I have a hard time imagining a lamer argument. It is essentially this: " Let’s ignore the changes in the business world over the last 20 years.  Let’s continue to pretend that law is immune to business demands.  Keep paying more than you need to because your paying more than you need to is good for democracy and capitalism."  The only thing he didn’t include is that over-paying large law firms is somehow divinely mandated.

The new world is coming, to some faster than others.

 

The latest issue of Edge International Review, authored by the principals of Edge International, is now out.  Terrific articles by Pam Woldow and Doug Richardson  onCreating a "communication engine" through legal project management; Ed Wesemann on What reputation really means (Hint: It’s not brand); and Jordan Furlong and Gerry Riskin on 7 business development tactics in a down economy.

The Edge International Review is an important read.

AmLaw Daily reports today that the legal sector lost 1,300 jobs in September.  This has to make many people nervous, starting with Managing Partners.  Coming on the heels of Citibank’s report showing that expenses were growing faster than revenue for 2011 and forecasting that the economy is in for a period of no or slow growth for a protracted period, the job loss has to make associates, income partners and law students concerned, especially those who remember the "layoff years" of 2008 and 2009. 

Those who thought they were seeing a light at the end of the tunnel might start listening for the sound of the train.

Several years ago,my friend John, the Cubmaster of my son’s Cub Scout Pack, died very suddenly.  It fell on me to take over his role.  At the wake, several of the parents said their sons were distraught, asking why would God make a person like him die so young.  It became clear to me that we would have to answer that question for the sake of our sons.

Until John’s death, I had only experienced death in its more or less natural order-people live to an old age and then die.  That natural order makes sense.  An early, sudden death does not.  To answer the question my scouts were asking, I spent a lot of time thinking about early, sudden death.  When my scout pack, families and friends gathered for a celebration of John’s life, I stood before them and shared this thought.

We tend to let life become a race, moving from work or school to chores, from one thing to the next.  When we do so, life itself becomes monotonous.  It is no longer life, but simply existing.  Every so often, God reminds us that life is a gift, and it is one we cannot take for granted.  When someone dies very young, we learn this lesson painfully.  But we know from experience that lessons painfully learned remain with us forever.  It will be hard for our young sons to fully appreciate this lesson, so it becomes even more important for we parents to show that we have learned from this sad experience that brings us here, that we are going to live our lives fully, each day, for that day, because we understand there might not be a tomorrow.  Because we also know that lessons our children learn by watching us are ones that remain with them long after the lessons they hear from us.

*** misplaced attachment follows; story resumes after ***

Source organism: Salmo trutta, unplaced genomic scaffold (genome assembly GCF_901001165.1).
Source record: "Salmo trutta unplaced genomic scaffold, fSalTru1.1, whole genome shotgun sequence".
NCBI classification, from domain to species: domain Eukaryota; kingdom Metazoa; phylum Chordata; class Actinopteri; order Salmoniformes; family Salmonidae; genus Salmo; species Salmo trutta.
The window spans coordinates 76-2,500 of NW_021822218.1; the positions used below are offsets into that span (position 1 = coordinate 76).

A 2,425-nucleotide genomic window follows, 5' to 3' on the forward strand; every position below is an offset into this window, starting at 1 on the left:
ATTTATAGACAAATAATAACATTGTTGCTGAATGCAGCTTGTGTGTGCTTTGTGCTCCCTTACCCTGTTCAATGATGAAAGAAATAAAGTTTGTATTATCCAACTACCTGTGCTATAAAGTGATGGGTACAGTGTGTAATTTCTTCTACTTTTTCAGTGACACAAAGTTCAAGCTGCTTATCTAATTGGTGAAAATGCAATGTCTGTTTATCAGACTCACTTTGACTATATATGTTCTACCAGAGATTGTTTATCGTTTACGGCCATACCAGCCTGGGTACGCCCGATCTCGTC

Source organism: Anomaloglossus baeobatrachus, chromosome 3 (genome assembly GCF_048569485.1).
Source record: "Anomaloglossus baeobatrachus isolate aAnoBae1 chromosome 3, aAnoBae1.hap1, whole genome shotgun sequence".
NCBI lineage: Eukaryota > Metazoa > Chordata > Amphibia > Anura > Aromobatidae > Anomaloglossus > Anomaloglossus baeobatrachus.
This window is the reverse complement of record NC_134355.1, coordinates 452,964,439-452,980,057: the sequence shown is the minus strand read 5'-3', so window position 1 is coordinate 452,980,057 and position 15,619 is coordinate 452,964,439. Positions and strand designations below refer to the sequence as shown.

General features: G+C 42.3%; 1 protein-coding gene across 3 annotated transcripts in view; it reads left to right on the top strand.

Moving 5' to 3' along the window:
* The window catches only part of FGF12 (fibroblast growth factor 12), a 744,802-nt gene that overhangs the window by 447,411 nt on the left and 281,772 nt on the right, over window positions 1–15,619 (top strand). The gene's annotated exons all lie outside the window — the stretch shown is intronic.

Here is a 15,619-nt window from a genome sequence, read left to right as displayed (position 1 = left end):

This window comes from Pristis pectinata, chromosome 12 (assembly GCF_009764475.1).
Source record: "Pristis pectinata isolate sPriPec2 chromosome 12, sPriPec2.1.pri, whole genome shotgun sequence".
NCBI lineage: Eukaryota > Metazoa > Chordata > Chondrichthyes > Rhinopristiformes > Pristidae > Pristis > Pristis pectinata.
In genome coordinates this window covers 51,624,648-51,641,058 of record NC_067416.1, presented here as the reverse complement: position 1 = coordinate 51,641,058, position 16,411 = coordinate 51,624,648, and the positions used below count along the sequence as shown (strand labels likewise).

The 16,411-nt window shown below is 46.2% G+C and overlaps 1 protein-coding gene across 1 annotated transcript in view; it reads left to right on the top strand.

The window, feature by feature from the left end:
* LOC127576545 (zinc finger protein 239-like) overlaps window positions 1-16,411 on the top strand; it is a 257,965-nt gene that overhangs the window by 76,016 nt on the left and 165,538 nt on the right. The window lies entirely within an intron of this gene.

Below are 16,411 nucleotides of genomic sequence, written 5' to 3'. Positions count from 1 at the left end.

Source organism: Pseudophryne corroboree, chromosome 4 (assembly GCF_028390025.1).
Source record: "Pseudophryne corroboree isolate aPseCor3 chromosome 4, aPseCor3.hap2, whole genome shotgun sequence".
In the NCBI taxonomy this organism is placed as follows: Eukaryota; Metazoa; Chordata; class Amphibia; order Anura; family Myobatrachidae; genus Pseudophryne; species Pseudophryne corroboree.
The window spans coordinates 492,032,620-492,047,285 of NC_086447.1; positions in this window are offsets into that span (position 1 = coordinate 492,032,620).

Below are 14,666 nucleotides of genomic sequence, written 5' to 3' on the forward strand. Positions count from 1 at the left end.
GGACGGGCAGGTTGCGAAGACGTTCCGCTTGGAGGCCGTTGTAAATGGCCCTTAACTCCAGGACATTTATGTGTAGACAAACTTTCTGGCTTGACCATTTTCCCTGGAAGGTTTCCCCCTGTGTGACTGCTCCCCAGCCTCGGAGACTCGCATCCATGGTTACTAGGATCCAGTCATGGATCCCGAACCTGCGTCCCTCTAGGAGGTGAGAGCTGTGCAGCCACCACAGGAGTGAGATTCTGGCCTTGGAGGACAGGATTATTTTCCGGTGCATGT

Tim McGraw sings a song called Live Like You Were Dying.  The song begins with these lyrics:

He said: "I was in my early forties,
"With a lot of life before me,
"An’ a moment came that stopped me on a dime.
"I spent most of the next days,
"Looking at the x-rays,
"An’ talking ’bout the options an’ talkin’ ‘bout sweet time."
I asked him when it sank in,
That this might really be the real end?
How’s it hit you when you get that kind of news?
Man whatcha do?

An’ he said: "I went sky diving, I went rocky mountain climbing,
"I went two point seven seconds on a bull named Fu Man Chu.
"And I loved deeper and I spoke sweeter,
"And I gave forgiveness I’d been denying."
An’ he said: "Some day, I hope you get the chance,
"To live like you were dyin’."

In his 2005 commencement address at Stanford, Steve Jobs touched on this same subject:

When I was 17, I read a quote that went something like: "If you live each day as if it was your last, someday you’ll most certainly be right." It made an impression on me, and since then, for the past 33 years, I have looked in the mirror every morning and asked myself: "If today were the last day of my life, would I want to do what I am about to do today?" And whenever the answer has been "No" for too many days in a row, I know I need to change something.

Remembering that I’ll be dead soon is the most important tool I’ve ever encountered to help me make the big choices in life. Because almost everything — all external expectations, all pride, all fear of embarrassment or failure – these things just fall away in the face of death, leaving only what is truly important. Remembering that you are going to die is the best way I know to avoid the trap of thinking you have something to lose. You are already naked. There is no reason not to follow your heart.

                                                  *******

Your time is limited, so don’t waste it living someone else’s life. Don’t be trapped by dogma — which is living with the results of other people’s thinking. Don’t let the noise of others’ opinions drown out your own inner voice. And most important, have the courage to follow your heart and intuition. They somehow already know what you truly want to become. Everything else is secondary.

With so much attention being paid to the sense of loss so many are feeling from Steve Jobs’ passing, it is the right time to remember the important lessons we should take away on these sad occasions.